Rasberry pi - high density

To some extent people are comparing apples (not TM) and oranges.

Are you trying to maximize the number of total cores or the number of
total computes? They're not the same.

It depends on the job mix you expect.

For example a map-reduce kind of problem, search of a massive
database, probably is improved with lots of cores even if each core
isn't that fast. You partition a database across thousands of cores
and broadcast "who has XYZ?" and wait for an answer, in short.

There are a lot of problems like that, and a lot of problems which
cannot be improved by lots of cores. For example if you have to wait
for one answer before you can compute the next (matrix inversion is
notorious for this property and very important.) You just can't keep
the "pipeline" filled.

And then there are the relatively inexpensive GPUs which can do many
floating point ops in parallel and are good at certain jobs like, um,
graphics! rendering, ray-tracing, etc. But they're not very good at
general purpose integer ops like string searching, as a general rule,
or problems which can't be decomposed to take advantage of the
parallelism.

You've got your work cut out for you analyzing these things!

This thread brings me back to 1985, what with talk of full immersion cooling (Fluorinert, anyone?) and hundreds of amps at 5VDC.... reminds me of the Cray-2, which dropped 150-200KW in 6 rack location units of space; 2 for the CPU itself, 2 for space, and 2 for the cooling waterfall [ https://en.wikipedia.org/wiki/File:Cray2.jpeg by referencing floor tile space occupied and taking 16 sq ft (four tiles) as one RLU ]. Each 'stack' of the CPU pulled 2,200A at 5V [source: https://en.wikipedia.org/wiki/Cray-2#History ]. At those currents you use busbar, not wire. Our low-voltage (120/208V three-phase) switchgear here uses 6,000A rated busbar, so it's readily available, if expensive.

Greetings,

  Do we really need them to be swappable at that point? The reason we swap HDD's (if we do) is because they are rotational, and mechanical things break. Do we swap CPUs and memory hot? Do we even replace memory on a server that's gone bad, or just pull the whole thing during the periodic "dead body collection" and replace it? Might it not be more efficient (and space saving) to just add 20% more storage to a server than the design goal, and let the software use the extra space to keep running when an SSD fails? When the overall storage falls below tolerance, the unit is dead. I think we will soon need to (if we aren't already) stop thinking about individual components as FRUs. The server (or rack, or container) is the FRU.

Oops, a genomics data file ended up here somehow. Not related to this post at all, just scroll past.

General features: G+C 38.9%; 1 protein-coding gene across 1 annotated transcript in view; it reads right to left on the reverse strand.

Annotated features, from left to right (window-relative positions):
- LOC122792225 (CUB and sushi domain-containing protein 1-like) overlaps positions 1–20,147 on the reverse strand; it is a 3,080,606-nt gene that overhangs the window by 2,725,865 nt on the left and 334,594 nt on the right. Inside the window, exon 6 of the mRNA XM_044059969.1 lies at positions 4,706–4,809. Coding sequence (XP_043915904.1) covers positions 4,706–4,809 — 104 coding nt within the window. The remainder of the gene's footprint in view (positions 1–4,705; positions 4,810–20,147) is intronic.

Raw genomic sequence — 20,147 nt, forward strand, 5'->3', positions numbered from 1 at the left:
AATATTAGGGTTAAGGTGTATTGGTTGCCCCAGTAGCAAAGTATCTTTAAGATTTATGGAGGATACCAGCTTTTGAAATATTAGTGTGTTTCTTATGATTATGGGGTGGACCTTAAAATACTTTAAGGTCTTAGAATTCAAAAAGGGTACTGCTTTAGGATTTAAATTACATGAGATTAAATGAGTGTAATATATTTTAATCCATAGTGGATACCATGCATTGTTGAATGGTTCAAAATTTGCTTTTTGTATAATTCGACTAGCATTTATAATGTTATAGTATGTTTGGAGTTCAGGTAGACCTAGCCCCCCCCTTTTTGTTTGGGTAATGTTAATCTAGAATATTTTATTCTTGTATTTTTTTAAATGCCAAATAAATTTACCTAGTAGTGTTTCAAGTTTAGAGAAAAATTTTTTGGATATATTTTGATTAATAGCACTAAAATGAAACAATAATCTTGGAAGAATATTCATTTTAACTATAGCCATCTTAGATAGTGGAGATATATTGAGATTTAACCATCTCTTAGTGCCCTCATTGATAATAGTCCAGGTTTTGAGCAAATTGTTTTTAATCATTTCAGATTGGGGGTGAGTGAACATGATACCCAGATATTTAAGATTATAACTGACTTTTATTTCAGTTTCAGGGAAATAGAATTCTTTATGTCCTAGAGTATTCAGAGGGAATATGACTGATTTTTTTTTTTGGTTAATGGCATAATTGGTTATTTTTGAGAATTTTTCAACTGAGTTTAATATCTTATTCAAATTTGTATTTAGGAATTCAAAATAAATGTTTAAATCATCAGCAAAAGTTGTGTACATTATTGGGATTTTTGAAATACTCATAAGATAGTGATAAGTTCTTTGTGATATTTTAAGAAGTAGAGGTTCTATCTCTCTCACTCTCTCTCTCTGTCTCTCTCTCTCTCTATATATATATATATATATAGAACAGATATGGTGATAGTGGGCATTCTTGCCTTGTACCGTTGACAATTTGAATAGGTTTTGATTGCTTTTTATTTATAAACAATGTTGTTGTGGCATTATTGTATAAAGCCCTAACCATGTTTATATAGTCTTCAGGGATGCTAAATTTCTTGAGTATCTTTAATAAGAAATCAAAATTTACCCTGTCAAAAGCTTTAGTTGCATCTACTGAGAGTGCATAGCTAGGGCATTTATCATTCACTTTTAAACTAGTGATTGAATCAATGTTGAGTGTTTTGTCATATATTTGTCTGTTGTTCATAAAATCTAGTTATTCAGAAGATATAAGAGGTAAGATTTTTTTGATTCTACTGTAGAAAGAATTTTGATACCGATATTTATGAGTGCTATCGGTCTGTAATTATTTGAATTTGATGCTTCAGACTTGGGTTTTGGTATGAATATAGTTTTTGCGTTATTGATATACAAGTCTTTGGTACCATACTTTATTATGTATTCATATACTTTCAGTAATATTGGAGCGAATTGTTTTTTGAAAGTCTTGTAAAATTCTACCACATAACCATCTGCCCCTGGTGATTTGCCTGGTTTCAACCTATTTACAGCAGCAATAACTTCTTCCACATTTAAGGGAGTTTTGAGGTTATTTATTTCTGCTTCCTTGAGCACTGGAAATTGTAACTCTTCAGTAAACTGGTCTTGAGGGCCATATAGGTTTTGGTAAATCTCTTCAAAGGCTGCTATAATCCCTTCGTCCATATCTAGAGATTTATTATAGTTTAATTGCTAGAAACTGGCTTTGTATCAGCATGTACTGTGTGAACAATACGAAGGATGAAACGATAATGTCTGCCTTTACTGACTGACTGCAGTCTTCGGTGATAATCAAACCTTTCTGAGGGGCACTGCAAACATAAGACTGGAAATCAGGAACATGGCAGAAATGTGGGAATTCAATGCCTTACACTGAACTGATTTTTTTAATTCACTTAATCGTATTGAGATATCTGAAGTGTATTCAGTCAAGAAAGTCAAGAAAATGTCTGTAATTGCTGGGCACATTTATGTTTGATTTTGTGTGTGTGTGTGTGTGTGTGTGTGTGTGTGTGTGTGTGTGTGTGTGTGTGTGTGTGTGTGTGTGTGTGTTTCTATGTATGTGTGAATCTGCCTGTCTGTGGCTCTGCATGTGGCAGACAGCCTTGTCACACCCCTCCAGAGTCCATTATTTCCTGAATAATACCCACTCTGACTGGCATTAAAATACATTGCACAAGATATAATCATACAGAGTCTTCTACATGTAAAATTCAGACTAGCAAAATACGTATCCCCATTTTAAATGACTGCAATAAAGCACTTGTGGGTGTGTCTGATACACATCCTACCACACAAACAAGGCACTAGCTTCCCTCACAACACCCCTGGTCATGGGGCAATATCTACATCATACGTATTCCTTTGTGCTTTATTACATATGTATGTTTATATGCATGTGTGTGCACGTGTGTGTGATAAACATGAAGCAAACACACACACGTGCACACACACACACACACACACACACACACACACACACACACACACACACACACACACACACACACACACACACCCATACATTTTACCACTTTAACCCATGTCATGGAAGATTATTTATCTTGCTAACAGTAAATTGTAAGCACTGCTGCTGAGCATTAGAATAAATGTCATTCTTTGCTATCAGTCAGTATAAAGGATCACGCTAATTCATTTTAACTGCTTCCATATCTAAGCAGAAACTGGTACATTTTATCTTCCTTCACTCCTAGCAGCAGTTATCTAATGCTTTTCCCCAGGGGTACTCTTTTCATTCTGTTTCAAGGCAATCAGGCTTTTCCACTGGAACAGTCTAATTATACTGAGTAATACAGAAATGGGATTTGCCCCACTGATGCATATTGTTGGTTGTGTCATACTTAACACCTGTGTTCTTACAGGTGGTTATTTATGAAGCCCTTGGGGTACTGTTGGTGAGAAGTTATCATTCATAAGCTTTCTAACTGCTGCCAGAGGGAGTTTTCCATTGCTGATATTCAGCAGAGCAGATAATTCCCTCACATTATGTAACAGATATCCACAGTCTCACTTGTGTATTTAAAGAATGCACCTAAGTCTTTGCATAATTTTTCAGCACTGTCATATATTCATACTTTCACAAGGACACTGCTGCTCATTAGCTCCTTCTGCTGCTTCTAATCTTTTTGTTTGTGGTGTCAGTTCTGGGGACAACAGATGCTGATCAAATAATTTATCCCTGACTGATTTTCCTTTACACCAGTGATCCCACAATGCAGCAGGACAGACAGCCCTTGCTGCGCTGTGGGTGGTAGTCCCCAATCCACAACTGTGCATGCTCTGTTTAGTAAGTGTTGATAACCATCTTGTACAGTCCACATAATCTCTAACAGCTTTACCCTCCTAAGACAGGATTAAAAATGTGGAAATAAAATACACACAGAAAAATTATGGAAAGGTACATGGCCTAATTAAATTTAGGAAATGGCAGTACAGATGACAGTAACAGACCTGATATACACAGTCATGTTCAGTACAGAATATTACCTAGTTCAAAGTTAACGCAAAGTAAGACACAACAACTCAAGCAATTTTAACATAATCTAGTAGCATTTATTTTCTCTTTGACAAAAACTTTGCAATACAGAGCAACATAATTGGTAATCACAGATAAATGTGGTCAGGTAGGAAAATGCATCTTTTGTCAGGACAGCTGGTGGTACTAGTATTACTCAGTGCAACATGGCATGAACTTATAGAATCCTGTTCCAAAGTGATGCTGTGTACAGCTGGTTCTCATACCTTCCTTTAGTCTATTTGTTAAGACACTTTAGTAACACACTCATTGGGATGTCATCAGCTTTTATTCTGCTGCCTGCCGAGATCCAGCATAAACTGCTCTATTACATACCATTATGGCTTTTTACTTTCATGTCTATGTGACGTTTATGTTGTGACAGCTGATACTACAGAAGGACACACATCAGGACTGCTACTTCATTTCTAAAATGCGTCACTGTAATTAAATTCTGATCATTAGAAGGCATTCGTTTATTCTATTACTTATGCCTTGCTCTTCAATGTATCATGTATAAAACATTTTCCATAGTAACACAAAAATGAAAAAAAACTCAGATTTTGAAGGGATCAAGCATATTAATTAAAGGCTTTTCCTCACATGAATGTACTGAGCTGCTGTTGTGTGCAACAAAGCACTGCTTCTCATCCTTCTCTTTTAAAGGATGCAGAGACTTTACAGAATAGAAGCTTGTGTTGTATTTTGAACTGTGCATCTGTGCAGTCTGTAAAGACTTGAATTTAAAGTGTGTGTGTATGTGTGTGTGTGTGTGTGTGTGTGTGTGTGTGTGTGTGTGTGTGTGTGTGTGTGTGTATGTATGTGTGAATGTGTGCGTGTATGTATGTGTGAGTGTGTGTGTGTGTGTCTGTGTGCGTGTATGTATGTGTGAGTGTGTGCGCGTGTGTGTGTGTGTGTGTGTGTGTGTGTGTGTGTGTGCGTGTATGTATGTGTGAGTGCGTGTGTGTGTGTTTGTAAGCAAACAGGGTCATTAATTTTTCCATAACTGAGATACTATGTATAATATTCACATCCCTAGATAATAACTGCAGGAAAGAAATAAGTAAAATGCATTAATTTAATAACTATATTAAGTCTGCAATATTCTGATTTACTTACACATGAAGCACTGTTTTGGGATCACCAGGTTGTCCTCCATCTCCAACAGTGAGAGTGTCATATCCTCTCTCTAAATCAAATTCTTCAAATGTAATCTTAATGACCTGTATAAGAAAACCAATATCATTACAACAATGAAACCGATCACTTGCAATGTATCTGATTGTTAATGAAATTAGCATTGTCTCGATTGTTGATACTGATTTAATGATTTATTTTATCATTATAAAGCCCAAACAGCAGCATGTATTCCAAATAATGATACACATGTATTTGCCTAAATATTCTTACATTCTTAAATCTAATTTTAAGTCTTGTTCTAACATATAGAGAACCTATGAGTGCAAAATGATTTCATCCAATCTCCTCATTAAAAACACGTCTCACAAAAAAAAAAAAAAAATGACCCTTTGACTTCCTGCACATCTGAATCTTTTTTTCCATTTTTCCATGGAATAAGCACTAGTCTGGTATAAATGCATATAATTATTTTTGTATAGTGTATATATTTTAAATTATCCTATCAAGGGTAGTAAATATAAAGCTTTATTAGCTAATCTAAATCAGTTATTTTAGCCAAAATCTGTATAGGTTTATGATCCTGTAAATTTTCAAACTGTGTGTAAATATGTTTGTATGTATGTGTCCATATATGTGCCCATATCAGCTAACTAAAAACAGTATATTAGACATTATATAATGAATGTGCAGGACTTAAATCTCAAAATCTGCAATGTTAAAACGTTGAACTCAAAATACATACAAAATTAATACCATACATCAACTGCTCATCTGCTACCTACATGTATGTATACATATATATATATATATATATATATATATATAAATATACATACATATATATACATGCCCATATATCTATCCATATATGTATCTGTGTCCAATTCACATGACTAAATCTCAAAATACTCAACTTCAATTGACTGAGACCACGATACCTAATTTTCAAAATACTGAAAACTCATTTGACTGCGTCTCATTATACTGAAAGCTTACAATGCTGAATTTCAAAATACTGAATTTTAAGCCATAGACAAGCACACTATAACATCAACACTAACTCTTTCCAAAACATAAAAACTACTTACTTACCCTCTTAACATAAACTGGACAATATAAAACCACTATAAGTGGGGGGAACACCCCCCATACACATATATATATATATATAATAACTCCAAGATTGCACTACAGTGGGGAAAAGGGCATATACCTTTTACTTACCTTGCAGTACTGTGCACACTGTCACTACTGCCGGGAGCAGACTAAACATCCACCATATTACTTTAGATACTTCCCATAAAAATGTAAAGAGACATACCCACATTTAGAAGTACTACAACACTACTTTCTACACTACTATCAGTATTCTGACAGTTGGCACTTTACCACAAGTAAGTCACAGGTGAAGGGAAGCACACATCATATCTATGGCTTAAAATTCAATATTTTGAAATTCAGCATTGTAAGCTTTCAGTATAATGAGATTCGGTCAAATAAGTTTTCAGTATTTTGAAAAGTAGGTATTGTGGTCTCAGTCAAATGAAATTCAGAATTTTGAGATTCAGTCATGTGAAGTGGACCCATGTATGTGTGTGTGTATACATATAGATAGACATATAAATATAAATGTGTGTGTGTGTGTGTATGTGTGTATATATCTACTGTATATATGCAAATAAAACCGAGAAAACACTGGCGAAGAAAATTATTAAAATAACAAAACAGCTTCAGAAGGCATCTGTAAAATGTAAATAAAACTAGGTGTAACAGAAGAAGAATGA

Christopher

Greetings,

Do we really need them to be swappable at that point? The reason we
swap HDD's (if we do) is because they are rotational, and mechanical
things break.

Right.

Do we swap CPUs and memory hot?

Nope. Usually just toss the whole thing. Well I keep spare ram around cause it's so cheap. But if CPU goes, chuck it in the ewaste pile in the back.

  Do we even replace

memory on a server that's gone bad, or just pull the whole thing
during the periodic "dead body collection" and replace it?

Usually swap memory. But yeah, often times the hardware ops folks just cull old boxes on a quarterly basis and backfill with the latest batch of inbound kit. At large scale (which many on this list operate at), you have pallets of gear sitting in the to deploy queue, and another couple pallets worth racked up but not even imaged yet.

(This is all supposition of course. I'm used to working with $HUNDREDS of racks worth of gear). Containers, moonshot type things etc are certainly on the radar.

  Might it

not be more efficient (and space saving) to just add 20% more storage
to a server than the design goal, and let the software use the extra
space to keep running when an SSD fails?

Yes. Also a few months ago I read an article about several SSD brands having $MANY terabytes written to them. Can't find it just now. But they seem to take quite a long time (data wise/number of write wise) to fail.

   When the overall storage

falls below tolerance, the unit is dead. I think we will soon need to
(if we aren't already) stop thinking about individual components as
FRUs. The server (or rack, or container) is the FRU.

Christopher

Yes. Agree.

Most of the very large scale shops (the ones I've worked at) are massively horizontal scaled, cookie cutter. Many boxes replicating/extending/expanding a set of well defined workloads.